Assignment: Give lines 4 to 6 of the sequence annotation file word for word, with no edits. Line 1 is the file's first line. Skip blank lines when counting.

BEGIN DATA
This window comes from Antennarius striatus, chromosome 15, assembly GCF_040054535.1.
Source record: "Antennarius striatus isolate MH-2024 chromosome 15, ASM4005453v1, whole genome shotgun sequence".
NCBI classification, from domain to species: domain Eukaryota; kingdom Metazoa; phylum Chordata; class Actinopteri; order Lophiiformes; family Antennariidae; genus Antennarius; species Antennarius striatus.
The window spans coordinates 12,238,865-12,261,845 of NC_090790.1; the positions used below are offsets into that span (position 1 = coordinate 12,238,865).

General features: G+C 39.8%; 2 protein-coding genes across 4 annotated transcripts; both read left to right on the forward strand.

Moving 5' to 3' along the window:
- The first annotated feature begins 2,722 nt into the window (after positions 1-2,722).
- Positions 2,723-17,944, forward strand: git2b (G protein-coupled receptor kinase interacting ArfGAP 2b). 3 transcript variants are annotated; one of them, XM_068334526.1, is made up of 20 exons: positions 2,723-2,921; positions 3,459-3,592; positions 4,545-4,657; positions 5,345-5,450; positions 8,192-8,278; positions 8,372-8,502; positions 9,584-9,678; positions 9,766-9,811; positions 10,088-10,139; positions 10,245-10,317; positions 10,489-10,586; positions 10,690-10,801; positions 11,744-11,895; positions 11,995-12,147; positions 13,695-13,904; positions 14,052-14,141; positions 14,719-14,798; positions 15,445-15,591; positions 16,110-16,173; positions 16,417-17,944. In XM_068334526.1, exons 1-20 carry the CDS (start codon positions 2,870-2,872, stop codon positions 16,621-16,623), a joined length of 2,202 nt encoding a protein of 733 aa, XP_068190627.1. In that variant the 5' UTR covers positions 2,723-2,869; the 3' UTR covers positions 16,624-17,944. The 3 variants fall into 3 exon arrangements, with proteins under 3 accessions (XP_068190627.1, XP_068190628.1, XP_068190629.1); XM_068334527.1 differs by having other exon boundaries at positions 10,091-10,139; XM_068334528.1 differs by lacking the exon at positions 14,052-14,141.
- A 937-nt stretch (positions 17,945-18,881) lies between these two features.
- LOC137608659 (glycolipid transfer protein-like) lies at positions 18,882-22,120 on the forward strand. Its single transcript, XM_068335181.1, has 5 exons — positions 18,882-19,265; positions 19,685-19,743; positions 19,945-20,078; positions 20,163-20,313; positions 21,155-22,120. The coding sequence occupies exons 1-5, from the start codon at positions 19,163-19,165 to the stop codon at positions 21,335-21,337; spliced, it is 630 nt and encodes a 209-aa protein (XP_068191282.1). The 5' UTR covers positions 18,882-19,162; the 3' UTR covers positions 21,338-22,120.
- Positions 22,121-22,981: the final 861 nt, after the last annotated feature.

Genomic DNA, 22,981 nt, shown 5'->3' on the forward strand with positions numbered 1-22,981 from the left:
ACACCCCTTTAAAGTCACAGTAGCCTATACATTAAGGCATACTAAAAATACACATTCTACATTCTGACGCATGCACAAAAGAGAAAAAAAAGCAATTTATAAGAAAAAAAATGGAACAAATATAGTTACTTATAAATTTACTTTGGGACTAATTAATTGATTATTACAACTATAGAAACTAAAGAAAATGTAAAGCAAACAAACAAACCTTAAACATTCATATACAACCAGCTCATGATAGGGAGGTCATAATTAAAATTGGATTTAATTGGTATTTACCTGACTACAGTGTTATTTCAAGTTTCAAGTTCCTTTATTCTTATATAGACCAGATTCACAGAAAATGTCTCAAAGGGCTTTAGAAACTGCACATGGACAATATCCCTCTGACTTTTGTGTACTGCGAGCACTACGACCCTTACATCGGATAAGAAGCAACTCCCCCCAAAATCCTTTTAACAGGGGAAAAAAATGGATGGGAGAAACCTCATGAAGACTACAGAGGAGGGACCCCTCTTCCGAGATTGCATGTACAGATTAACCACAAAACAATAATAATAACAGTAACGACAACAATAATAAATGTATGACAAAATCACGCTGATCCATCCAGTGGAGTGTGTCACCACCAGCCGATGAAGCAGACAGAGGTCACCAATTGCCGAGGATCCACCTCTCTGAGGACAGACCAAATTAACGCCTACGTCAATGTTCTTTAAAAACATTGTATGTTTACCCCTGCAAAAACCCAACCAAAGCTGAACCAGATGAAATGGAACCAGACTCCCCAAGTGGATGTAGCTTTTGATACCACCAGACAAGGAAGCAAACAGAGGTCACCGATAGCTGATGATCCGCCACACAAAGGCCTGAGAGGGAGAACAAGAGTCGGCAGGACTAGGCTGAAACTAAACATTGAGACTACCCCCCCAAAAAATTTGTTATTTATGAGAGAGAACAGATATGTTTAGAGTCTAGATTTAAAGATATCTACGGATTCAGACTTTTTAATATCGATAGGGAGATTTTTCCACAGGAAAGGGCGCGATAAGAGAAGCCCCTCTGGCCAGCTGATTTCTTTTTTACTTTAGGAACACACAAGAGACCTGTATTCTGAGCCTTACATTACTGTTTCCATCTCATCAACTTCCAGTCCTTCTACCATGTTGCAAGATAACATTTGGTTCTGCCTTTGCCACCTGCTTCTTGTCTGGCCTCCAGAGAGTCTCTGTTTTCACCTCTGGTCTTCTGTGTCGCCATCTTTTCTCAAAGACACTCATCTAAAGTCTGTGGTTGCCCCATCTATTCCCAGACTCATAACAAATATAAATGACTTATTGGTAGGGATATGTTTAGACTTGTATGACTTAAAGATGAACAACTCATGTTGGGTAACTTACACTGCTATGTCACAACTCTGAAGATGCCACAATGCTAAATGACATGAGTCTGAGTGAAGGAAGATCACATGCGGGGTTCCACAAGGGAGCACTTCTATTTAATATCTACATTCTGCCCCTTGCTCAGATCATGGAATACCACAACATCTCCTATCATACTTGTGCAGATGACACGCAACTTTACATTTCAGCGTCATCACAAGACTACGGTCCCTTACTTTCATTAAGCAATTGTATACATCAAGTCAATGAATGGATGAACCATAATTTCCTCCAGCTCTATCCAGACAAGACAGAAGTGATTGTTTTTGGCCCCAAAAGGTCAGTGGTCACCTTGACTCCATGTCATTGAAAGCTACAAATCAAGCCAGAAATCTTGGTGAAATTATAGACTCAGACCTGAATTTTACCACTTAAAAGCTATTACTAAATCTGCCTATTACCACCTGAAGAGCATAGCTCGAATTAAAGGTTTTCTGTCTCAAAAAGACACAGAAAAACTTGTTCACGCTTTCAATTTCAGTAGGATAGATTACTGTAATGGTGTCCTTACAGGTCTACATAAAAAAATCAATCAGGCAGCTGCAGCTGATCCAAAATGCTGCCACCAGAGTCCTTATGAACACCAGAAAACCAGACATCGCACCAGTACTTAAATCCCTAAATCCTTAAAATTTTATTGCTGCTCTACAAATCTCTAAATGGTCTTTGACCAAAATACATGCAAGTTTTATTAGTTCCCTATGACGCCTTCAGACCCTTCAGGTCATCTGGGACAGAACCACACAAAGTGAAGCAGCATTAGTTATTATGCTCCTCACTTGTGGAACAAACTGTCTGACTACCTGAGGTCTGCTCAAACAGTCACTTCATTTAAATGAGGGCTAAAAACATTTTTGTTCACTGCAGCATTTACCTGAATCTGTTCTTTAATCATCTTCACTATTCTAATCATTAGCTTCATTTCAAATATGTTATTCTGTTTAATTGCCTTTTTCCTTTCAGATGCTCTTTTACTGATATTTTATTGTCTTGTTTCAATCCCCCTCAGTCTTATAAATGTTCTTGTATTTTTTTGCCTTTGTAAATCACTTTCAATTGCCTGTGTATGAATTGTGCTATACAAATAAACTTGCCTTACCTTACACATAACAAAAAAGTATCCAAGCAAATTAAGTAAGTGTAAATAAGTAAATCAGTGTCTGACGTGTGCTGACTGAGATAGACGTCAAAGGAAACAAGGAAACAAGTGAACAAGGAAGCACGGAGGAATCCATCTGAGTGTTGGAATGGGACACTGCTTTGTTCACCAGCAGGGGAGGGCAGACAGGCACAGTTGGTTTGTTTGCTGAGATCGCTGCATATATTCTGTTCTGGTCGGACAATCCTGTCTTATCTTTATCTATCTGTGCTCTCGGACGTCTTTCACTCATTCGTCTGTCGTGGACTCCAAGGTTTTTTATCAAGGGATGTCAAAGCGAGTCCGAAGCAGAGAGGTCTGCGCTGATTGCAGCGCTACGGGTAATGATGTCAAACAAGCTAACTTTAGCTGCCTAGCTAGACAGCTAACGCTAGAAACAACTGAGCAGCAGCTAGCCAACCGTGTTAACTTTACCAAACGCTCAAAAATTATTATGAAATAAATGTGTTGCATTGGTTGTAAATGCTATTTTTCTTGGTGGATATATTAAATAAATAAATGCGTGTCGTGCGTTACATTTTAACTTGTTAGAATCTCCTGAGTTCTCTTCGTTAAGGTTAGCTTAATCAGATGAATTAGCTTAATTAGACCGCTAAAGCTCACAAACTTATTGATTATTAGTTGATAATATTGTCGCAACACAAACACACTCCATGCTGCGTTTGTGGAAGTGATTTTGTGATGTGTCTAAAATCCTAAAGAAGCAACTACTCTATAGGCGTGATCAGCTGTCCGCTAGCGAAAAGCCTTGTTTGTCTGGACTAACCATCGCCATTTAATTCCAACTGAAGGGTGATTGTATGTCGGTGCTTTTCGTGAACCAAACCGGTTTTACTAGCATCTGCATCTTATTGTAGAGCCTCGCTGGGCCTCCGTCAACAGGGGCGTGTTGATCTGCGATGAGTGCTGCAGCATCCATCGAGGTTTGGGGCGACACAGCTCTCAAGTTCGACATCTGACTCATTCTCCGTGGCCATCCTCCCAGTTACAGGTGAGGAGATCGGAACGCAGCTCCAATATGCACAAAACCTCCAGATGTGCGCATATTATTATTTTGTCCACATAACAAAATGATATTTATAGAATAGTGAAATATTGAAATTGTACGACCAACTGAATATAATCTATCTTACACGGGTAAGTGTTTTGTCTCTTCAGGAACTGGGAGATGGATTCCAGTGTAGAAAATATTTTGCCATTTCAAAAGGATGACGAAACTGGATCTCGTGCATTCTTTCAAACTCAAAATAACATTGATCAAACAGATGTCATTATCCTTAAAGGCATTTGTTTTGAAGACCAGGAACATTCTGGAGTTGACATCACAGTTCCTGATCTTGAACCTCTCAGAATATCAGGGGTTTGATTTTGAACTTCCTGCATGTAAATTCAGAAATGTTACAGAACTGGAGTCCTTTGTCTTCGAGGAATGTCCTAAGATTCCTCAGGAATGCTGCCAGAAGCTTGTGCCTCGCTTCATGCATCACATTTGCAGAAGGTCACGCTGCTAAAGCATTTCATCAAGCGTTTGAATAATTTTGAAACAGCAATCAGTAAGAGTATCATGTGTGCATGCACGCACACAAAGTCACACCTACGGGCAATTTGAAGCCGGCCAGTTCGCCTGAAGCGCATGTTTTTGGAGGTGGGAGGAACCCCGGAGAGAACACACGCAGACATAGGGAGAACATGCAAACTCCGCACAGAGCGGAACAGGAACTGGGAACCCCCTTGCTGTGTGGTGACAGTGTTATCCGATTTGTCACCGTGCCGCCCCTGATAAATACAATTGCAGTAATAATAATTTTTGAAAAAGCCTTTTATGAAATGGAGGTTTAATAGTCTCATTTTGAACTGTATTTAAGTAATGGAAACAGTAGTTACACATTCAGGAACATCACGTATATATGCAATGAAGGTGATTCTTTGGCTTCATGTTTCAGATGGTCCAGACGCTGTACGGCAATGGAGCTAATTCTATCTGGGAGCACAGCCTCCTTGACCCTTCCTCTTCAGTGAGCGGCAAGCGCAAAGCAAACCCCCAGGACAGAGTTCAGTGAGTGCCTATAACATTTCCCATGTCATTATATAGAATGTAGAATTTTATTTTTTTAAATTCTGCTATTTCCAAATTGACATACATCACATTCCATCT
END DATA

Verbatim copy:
The window spans coordinates 12,238,865-12,261,845 of NC_090790.1; the positions used below are offsets into that span (position 1 = coordinate 12,238,865).

General features: G+C 39.8%; 2 protein-coding genes across 4 annotated transcripts; both read left to right on the forward strand.

Moving 5' to 3' along the window: